All Tech Considered
12:50 pm
Thu June 14, 2012

ICANN's Call For New Domain Names Brings Criticism, And $357 Million

ICANN President and CEO Rod Beckstrom unveiled nearly 2,000 proposed new "top-level" domain names during a press conference in London Wednesday.
Tim Hales AP

Originally published on Thu June 14, 2012 4:01 pm

ICANN, the corporation that rules the Internet's address book, plans to increase the number of "top level" domains from the current 22 to 1,000 domains starting in early 2013. But not everyone is happy with that plan — and many say it's an open call to price-gougers and con artists.

Others complain that with 1,930 applications, ICANN — a non-profit corporation — raised just over $357 million. The U.S.-created entity was also in the news last spring, when it approved the .xxx domain.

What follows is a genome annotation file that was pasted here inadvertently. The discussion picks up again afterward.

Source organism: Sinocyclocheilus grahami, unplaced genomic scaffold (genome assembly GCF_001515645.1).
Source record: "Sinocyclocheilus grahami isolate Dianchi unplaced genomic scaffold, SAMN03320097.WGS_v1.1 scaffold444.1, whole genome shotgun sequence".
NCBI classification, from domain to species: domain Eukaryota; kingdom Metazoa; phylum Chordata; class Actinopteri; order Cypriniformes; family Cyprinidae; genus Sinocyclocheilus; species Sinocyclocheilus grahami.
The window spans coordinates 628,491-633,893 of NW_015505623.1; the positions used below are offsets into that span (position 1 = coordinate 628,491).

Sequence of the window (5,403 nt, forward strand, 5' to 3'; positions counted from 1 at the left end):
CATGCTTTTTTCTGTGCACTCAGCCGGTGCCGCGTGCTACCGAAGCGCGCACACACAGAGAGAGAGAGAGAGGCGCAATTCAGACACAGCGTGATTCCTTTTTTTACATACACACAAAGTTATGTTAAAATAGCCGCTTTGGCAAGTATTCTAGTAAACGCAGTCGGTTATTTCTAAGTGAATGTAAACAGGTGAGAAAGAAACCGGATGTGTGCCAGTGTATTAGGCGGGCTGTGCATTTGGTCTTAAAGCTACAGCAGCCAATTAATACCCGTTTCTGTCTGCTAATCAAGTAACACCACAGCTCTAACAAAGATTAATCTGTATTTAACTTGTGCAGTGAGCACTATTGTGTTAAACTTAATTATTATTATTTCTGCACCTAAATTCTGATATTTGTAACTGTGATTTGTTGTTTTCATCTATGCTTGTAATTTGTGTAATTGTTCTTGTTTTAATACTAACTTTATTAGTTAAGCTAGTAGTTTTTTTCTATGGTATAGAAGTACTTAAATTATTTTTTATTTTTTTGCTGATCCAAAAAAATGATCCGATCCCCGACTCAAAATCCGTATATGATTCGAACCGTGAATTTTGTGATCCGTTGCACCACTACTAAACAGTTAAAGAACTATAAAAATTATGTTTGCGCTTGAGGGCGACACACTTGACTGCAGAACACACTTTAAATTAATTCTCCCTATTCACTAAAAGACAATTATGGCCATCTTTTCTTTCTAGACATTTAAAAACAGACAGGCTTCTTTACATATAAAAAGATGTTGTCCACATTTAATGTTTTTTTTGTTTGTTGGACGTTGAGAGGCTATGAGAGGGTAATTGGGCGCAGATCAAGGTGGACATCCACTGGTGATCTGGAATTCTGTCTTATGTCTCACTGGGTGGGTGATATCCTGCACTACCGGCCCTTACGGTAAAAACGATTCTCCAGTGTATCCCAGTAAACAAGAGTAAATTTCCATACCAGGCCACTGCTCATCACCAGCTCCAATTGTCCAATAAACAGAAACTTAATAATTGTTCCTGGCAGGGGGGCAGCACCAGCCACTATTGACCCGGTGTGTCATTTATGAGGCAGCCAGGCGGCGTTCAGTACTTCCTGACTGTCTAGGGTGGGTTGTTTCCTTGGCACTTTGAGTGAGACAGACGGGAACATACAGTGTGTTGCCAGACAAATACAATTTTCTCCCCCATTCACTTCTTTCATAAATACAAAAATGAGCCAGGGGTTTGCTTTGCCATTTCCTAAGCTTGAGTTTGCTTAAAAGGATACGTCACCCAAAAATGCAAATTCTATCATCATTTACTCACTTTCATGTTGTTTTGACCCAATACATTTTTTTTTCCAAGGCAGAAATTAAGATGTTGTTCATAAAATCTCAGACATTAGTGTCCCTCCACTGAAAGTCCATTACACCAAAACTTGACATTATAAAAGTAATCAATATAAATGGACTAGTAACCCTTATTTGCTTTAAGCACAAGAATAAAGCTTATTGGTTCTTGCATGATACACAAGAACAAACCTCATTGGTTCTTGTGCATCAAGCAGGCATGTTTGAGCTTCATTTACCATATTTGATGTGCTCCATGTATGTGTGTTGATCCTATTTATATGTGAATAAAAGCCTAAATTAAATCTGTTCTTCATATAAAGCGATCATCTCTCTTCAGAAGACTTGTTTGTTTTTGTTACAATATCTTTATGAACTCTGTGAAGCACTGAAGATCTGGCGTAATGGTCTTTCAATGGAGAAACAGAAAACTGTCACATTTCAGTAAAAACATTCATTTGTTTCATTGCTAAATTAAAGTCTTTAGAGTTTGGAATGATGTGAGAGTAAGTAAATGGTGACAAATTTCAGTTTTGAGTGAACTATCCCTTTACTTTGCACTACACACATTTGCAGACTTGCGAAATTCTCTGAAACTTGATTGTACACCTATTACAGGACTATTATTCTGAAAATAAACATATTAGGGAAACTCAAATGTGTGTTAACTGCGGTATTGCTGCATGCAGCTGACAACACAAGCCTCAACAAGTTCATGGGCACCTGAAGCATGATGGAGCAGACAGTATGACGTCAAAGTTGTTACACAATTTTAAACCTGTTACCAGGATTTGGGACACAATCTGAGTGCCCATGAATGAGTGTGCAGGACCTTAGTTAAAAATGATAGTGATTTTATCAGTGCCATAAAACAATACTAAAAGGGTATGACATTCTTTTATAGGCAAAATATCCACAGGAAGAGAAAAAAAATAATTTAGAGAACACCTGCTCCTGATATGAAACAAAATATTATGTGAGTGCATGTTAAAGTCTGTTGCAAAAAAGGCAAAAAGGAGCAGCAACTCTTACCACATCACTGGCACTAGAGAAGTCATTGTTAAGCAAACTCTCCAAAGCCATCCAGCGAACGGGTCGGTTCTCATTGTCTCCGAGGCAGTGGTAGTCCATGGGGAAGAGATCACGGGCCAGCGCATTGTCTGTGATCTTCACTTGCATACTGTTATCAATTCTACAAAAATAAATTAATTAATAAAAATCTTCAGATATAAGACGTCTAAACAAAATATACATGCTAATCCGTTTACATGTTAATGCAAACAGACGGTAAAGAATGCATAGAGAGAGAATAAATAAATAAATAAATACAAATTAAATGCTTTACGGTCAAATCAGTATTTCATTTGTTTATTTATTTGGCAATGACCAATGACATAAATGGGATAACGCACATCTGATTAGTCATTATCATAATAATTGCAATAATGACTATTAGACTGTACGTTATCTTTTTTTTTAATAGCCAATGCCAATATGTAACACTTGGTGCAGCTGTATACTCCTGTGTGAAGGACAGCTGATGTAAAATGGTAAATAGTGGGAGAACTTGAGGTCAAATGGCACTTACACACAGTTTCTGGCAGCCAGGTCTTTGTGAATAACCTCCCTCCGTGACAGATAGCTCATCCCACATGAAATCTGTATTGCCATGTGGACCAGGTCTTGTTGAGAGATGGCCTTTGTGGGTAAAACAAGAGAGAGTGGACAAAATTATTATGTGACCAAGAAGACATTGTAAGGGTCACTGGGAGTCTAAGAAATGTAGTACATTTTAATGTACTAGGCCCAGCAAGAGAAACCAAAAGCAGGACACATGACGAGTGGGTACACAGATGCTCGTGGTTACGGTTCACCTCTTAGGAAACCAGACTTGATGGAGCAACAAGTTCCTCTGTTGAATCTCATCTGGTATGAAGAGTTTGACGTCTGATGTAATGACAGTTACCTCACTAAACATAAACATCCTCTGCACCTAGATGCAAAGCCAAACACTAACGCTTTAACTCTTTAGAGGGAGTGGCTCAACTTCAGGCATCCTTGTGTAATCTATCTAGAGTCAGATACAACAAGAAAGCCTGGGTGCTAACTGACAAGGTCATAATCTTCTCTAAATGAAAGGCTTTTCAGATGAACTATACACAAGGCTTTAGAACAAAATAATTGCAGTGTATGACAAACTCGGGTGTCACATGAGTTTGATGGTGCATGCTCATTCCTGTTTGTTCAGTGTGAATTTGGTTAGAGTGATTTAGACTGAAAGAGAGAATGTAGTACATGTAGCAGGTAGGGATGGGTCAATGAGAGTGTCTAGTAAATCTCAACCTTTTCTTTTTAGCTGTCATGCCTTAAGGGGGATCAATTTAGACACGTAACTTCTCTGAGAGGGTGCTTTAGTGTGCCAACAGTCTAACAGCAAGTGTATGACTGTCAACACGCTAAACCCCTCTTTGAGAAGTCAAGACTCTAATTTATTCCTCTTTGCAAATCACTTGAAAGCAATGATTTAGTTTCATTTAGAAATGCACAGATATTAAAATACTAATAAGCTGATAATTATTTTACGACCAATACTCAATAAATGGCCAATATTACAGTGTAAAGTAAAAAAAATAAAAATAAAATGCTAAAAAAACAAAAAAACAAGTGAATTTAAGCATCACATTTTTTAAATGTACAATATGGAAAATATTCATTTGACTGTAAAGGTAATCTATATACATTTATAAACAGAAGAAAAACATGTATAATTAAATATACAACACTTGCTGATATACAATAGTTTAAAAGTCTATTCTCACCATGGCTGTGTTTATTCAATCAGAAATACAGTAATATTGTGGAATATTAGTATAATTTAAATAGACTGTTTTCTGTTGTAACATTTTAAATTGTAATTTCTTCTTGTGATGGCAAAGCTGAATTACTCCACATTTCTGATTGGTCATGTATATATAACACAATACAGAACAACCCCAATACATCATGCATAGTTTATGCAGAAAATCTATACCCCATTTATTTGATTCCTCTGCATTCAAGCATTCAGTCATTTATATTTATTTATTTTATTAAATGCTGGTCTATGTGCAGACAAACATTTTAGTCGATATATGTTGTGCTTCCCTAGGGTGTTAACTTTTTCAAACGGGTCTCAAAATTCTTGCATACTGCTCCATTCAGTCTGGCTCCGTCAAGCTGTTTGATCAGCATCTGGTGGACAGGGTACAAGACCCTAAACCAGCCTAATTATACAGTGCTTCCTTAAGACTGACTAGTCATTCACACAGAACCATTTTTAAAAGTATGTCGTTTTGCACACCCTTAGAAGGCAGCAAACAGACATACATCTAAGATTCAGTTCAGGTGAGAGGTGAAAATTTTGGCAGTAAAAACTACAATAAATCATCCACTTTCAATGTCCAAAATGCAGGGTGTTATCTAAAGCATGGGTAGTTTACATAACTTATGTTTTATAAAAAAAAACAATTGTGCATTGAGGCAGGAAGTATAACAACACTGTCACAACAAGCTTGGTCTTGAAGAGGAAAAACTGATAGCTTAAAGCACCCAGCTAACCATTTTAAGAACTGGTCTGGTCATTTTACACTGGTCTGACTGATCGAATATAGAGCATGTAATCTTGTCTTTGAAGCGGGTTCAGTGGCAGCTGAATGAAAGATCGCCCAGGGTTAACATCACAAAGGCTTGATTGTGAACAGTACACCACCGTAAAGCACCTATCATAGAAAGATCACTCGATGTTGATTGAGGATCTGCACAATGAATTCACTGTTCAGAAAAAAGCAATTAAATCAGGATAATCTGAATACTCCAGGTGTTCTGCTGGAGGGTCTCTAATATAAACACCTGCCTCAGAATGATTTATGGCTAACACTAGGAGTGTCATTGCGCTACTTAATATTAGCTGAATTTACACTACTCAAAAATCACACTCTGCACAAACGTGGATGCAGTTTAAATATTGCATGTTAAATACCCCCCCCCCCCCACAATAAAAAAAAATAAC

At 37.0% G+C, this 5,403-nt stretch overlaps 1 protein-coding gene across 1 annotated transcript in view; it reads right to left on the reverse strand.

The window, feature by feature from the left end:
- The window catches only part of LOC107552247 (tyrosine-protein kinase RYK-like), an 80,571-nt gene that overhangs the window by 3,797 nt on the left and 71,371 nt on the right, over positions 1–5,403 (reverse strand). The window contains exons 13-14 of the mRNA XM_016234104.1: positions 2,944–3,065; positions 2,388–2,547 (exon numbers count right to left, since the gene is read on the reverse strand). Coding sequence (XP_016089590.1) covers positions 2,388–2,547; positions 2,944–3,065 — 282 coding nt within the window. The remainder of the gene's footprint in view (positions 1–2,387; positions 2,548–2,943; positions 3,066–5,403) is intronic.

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The Two-Way
12:41 pm
Thu June 14, 2012

110-Year Prison Sentence For Ponzi-Scheming Tycoon R. Allen Stanford

R. Allen Stanford before a 2009 court appearance in Houston.
Dave Einsel Getty Images

R. Allen Stanford, the billionaire financier and cricket fanatic who was convicted earlier this year of "bilking investors out of more than $7 billion over 20 years in one of the largest Ponzi schemes in U.S. history," has been sentenced to 110 years in prison, The Associated Press reports.

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It's All Politics
12:37 pm
Thu June 14, 2012

Scholars Ding News Media For Uncritically Repeating 'Job Killer' Charge

Speaker John Boehner and other House Republican leaders at a May 31, 2012 news conference at which they described a proposal by Rep. Nancy Pelosi to raise taxes as a "job killer."